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Cryptojacking: The new gold rush?

Tuesday, December 5, 2017 By Read Time: 2 min.

The crypto-gold rush continues to surge, with many established currencies hitting all-time highs in the last week, with Bitcoin crossing the $11,800 threshold, and Ethereum $522, in what has become one of the most publicised markets around, if not the most stable.

Perhaps unsurprisingly, given the volume of excitement - and money to be made - the criminal element has stepped up operations, in particular targeting web users with drive-by style attacks. In on recently-reported version, attackers are deploying a Javascript browser miner - potentially based around the now infamous Coinhive Monero miner - that ingeniously pops under the taskbar, allowing mining to continue even when the user thinks they have closed their browser.

Cryptojacking: The new gold rush?

Researchers from MalwareBytes found that the nefarious pop-up has “some functions that come straight from the Coinhive documentation, such as .hasWASMSupport” but they also noted the stealthy aspect of the scheme: “the mining is being throttled to have a moderate impact on users’ machines so that it stays under the radar.”

Another researcher took on the challenge of quantifying the volume of compromised sites, eventually uncovering CoinHive code on 2496 e-commerce sites. Interestingly, as CoinHive requires a unique account ID to credit hashes to, further analysis of the infected stores revealed that 85 per cent are linked to just two CoinHive accounts, while the remaining 15 per cent are spread widely across multiple unique CoinHive accounts. Because the tag added to this remaining 15 per cent segment is consistent, the researcher concluded that the cryptojacking surge is down to just three groups or individuals.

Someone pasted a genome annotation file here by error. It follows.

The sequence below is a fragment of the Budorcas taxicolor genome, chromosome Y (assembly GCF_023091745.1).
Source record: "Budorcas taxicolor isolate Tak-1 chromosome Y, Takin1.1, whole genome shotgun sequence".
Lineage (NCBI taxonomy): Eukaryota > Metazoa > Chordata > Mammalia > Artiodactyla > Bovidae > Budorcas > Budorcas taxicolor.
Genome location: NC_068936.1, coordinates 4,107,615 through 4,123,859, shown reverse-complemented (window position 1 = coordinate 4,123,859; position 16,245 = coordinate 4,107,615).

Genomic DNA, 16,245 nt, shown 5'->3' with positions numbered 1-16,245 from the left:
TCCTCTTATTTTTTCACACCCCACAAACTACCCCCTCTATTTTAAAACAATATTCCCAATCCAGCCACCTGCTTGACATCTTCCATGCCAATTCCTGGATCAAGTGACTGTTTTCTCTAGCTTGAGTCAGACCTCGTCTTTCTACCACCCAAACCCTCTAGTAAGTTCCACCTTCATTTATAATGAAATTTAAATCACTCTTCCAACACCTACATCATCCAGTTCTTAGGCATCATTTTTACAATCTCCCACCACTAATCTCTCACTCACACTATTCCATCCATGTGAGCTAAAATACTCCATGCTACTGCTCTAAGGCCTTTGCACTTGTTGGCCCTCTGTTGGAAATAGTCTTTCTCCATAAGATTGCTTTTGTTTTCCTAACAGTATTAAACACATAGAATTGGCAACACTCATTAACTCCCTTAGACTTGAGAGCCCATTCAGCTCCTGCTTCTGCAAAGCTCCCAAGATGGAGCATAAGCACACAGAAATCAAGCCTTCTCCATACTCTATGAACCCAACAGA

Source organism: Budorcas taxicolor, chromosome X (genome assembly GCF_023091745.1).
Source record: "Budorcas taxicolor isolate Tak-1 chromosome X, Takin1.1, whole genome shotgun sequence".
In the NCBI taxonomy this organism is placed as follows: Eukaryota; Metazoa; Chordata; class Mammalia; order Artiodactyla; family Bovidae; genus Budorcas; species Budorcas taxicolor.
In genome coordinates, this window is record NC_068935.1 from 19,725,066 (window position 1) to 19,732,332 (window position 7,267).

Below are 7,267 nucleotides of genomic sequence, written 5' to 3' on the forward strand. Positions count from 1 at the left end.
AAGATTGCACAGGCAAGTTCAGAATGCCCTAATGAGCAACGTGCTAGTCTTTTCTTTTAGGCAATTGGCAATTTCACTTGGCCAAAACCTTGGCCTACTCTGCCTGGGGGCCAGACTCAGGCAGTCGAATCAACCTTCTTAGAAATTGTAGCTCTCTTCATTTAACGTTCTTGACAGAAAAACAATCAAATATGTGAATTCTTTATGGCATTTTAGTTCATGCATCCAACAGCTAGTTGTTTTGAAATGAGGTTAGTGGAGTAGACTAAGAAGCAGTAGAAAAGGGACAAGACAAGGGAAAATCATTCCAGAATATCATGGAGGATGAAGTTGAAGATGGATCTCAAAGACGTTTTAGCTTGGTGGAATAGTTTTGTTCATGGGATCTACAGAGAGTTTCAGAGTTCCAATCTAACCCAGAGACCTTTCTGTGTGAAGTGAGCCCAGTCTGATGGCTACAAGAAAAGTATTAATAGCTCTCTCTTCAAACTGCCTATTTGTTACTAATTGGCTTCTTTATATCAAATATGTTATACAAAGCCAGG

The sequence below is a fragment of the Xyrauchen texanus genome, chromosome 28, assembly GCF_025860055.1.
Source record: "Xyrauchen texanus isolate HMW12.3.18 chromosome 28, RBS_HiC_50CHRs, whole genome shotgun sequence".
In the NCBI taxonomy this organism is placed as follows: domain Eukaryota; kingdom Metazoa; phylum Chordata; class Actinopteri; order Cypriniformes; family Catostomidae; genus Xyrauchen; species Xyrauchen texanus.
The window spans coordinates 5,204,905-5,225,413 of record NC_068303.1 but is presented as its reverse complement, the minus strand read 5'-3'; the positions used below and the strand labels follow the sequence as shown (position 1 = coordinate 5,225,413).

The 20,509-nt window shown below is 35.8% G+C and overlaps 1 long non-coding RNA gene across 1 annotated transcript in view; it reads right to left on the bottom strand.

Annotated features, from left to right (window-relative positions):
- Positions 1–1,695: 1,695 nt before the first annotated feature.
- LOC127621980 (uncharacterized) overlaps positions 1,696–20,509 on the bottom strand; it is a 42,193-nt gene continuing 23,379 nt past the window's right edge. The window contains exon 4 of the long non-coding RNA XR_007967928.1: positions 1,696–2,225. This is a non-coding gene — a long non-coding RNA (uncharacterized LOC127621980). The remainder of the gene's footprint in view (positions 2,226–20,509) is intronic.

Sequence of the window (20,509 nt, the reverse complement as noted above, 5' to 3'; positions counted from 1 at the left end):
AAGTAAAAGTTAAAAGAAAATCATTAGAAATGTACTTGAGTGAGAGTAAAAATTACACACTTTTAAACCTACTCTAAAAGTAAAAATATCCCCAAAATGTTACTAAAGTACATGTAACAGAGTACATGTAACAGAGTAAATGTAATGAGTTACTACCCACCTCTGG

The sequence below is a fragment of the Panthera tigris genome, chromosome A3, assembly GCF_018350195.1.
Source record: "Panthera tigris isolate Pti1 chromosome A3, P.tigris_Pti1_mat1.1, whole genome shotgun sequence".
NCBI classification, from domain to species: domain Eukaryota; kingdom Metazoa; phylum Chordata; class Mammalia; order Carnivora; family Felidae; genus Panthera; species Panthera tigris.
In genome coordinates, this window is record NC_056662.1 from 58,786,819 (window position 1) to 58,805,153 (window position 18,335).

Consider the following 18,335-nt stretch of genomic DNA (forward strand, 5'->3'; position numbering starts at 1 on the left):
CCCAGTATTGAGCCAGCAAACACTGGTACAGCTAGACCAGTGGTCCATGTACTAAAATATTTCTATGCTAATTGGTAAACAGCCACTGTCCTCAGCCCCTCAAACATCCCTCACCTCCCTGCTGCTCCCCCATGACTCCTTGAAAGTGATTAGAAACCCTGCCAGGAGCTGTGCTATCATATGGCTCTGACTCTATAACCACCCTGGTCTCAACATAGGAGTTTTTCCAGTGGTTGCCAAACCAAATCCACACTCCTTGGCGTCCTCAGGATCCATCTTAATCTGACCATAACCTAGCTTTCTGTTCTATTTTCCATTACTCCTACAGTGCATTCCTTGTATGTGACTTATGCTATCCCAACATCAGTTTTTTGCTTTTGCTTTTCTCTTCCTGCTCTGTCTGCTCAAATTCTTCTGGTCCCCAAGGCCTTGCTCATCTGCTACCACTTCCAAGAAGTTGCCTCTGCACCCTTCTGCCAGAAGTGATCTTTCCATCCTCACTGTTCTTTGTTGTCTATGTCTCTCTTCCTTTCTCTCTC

“Some sites bluntly include the official coinhive.js file, others are more stealthy and include an iframe that points to This site shows a default Debian installation page but include a cryptominer nevertheless. Some others disguise as Sucuri Firewall…” he said in a blogpost. Recent data from Kaspersky Lab found that in the first nine months of 2017, cryptocurrency malware had infected more than 1.65 million endpoints, a rise of 608 per cent since 2013.

The cryptojacking trend has already had a significant impact on the app world, especially Android apps on Google Play, which are tempting targets for attackers due to their availability and massive user base. A number of apps compromised with versions of CoinHive were reported recently, while research from High-Tech Bridge found that more than 90 per cent of apps tested may be vulnerable.

Ilia Kolochenko, CEO, High-Tech Bridge said that blockchain technologies - including cryptocurrencies - often gave users a false sense of security. “The blockchain technology used for cryptocurrencies (and many other purposes) can be considered quite mature and reliable if properly implemented. Particular cryptocurrencies may have complicated logic errors in their implementation and design, allowing unwarranted manipulations with the currency. However, such flaws are very rare, hard to detect and exploit.

However, when speaking about all the technologies above – like exchange platforms – they are just common IT systems and inherit the entire spectrum of cybersecurity risks and perils. If anyone has access to your digital wallet and s/he is hacked, no blockchain will help. Moreover, it will likely exacerbate the problem as the illicit transaction will be virtually uncancellable. We cannot use blockchain in isolation from all other technologies, and therefore we shall carefully assess and mitigate tangential and contiguous risks.

Researchers from High-Tech Bridge recently tested the most popular crypto currency mobile applications from Google Play from the ‘Finance’ category with a vulnerability scanner, Mobile X-Ray, a free online service with SAST, DAST and IAST capabilities for native and hybrid Android and iOS applications.

The results were shocking, with apps that have seen more than half a million downloads still seeing a 94 per cent majority with at least three medium-risk vulnerabilities...

Mark Mayne has covered the security industry for more than 15 years, editing news for SC Magazine and editing SecurityVibes UK. Mark has a background in national news journalism and tech reporting, and has run b2b and b2c editorial sites.

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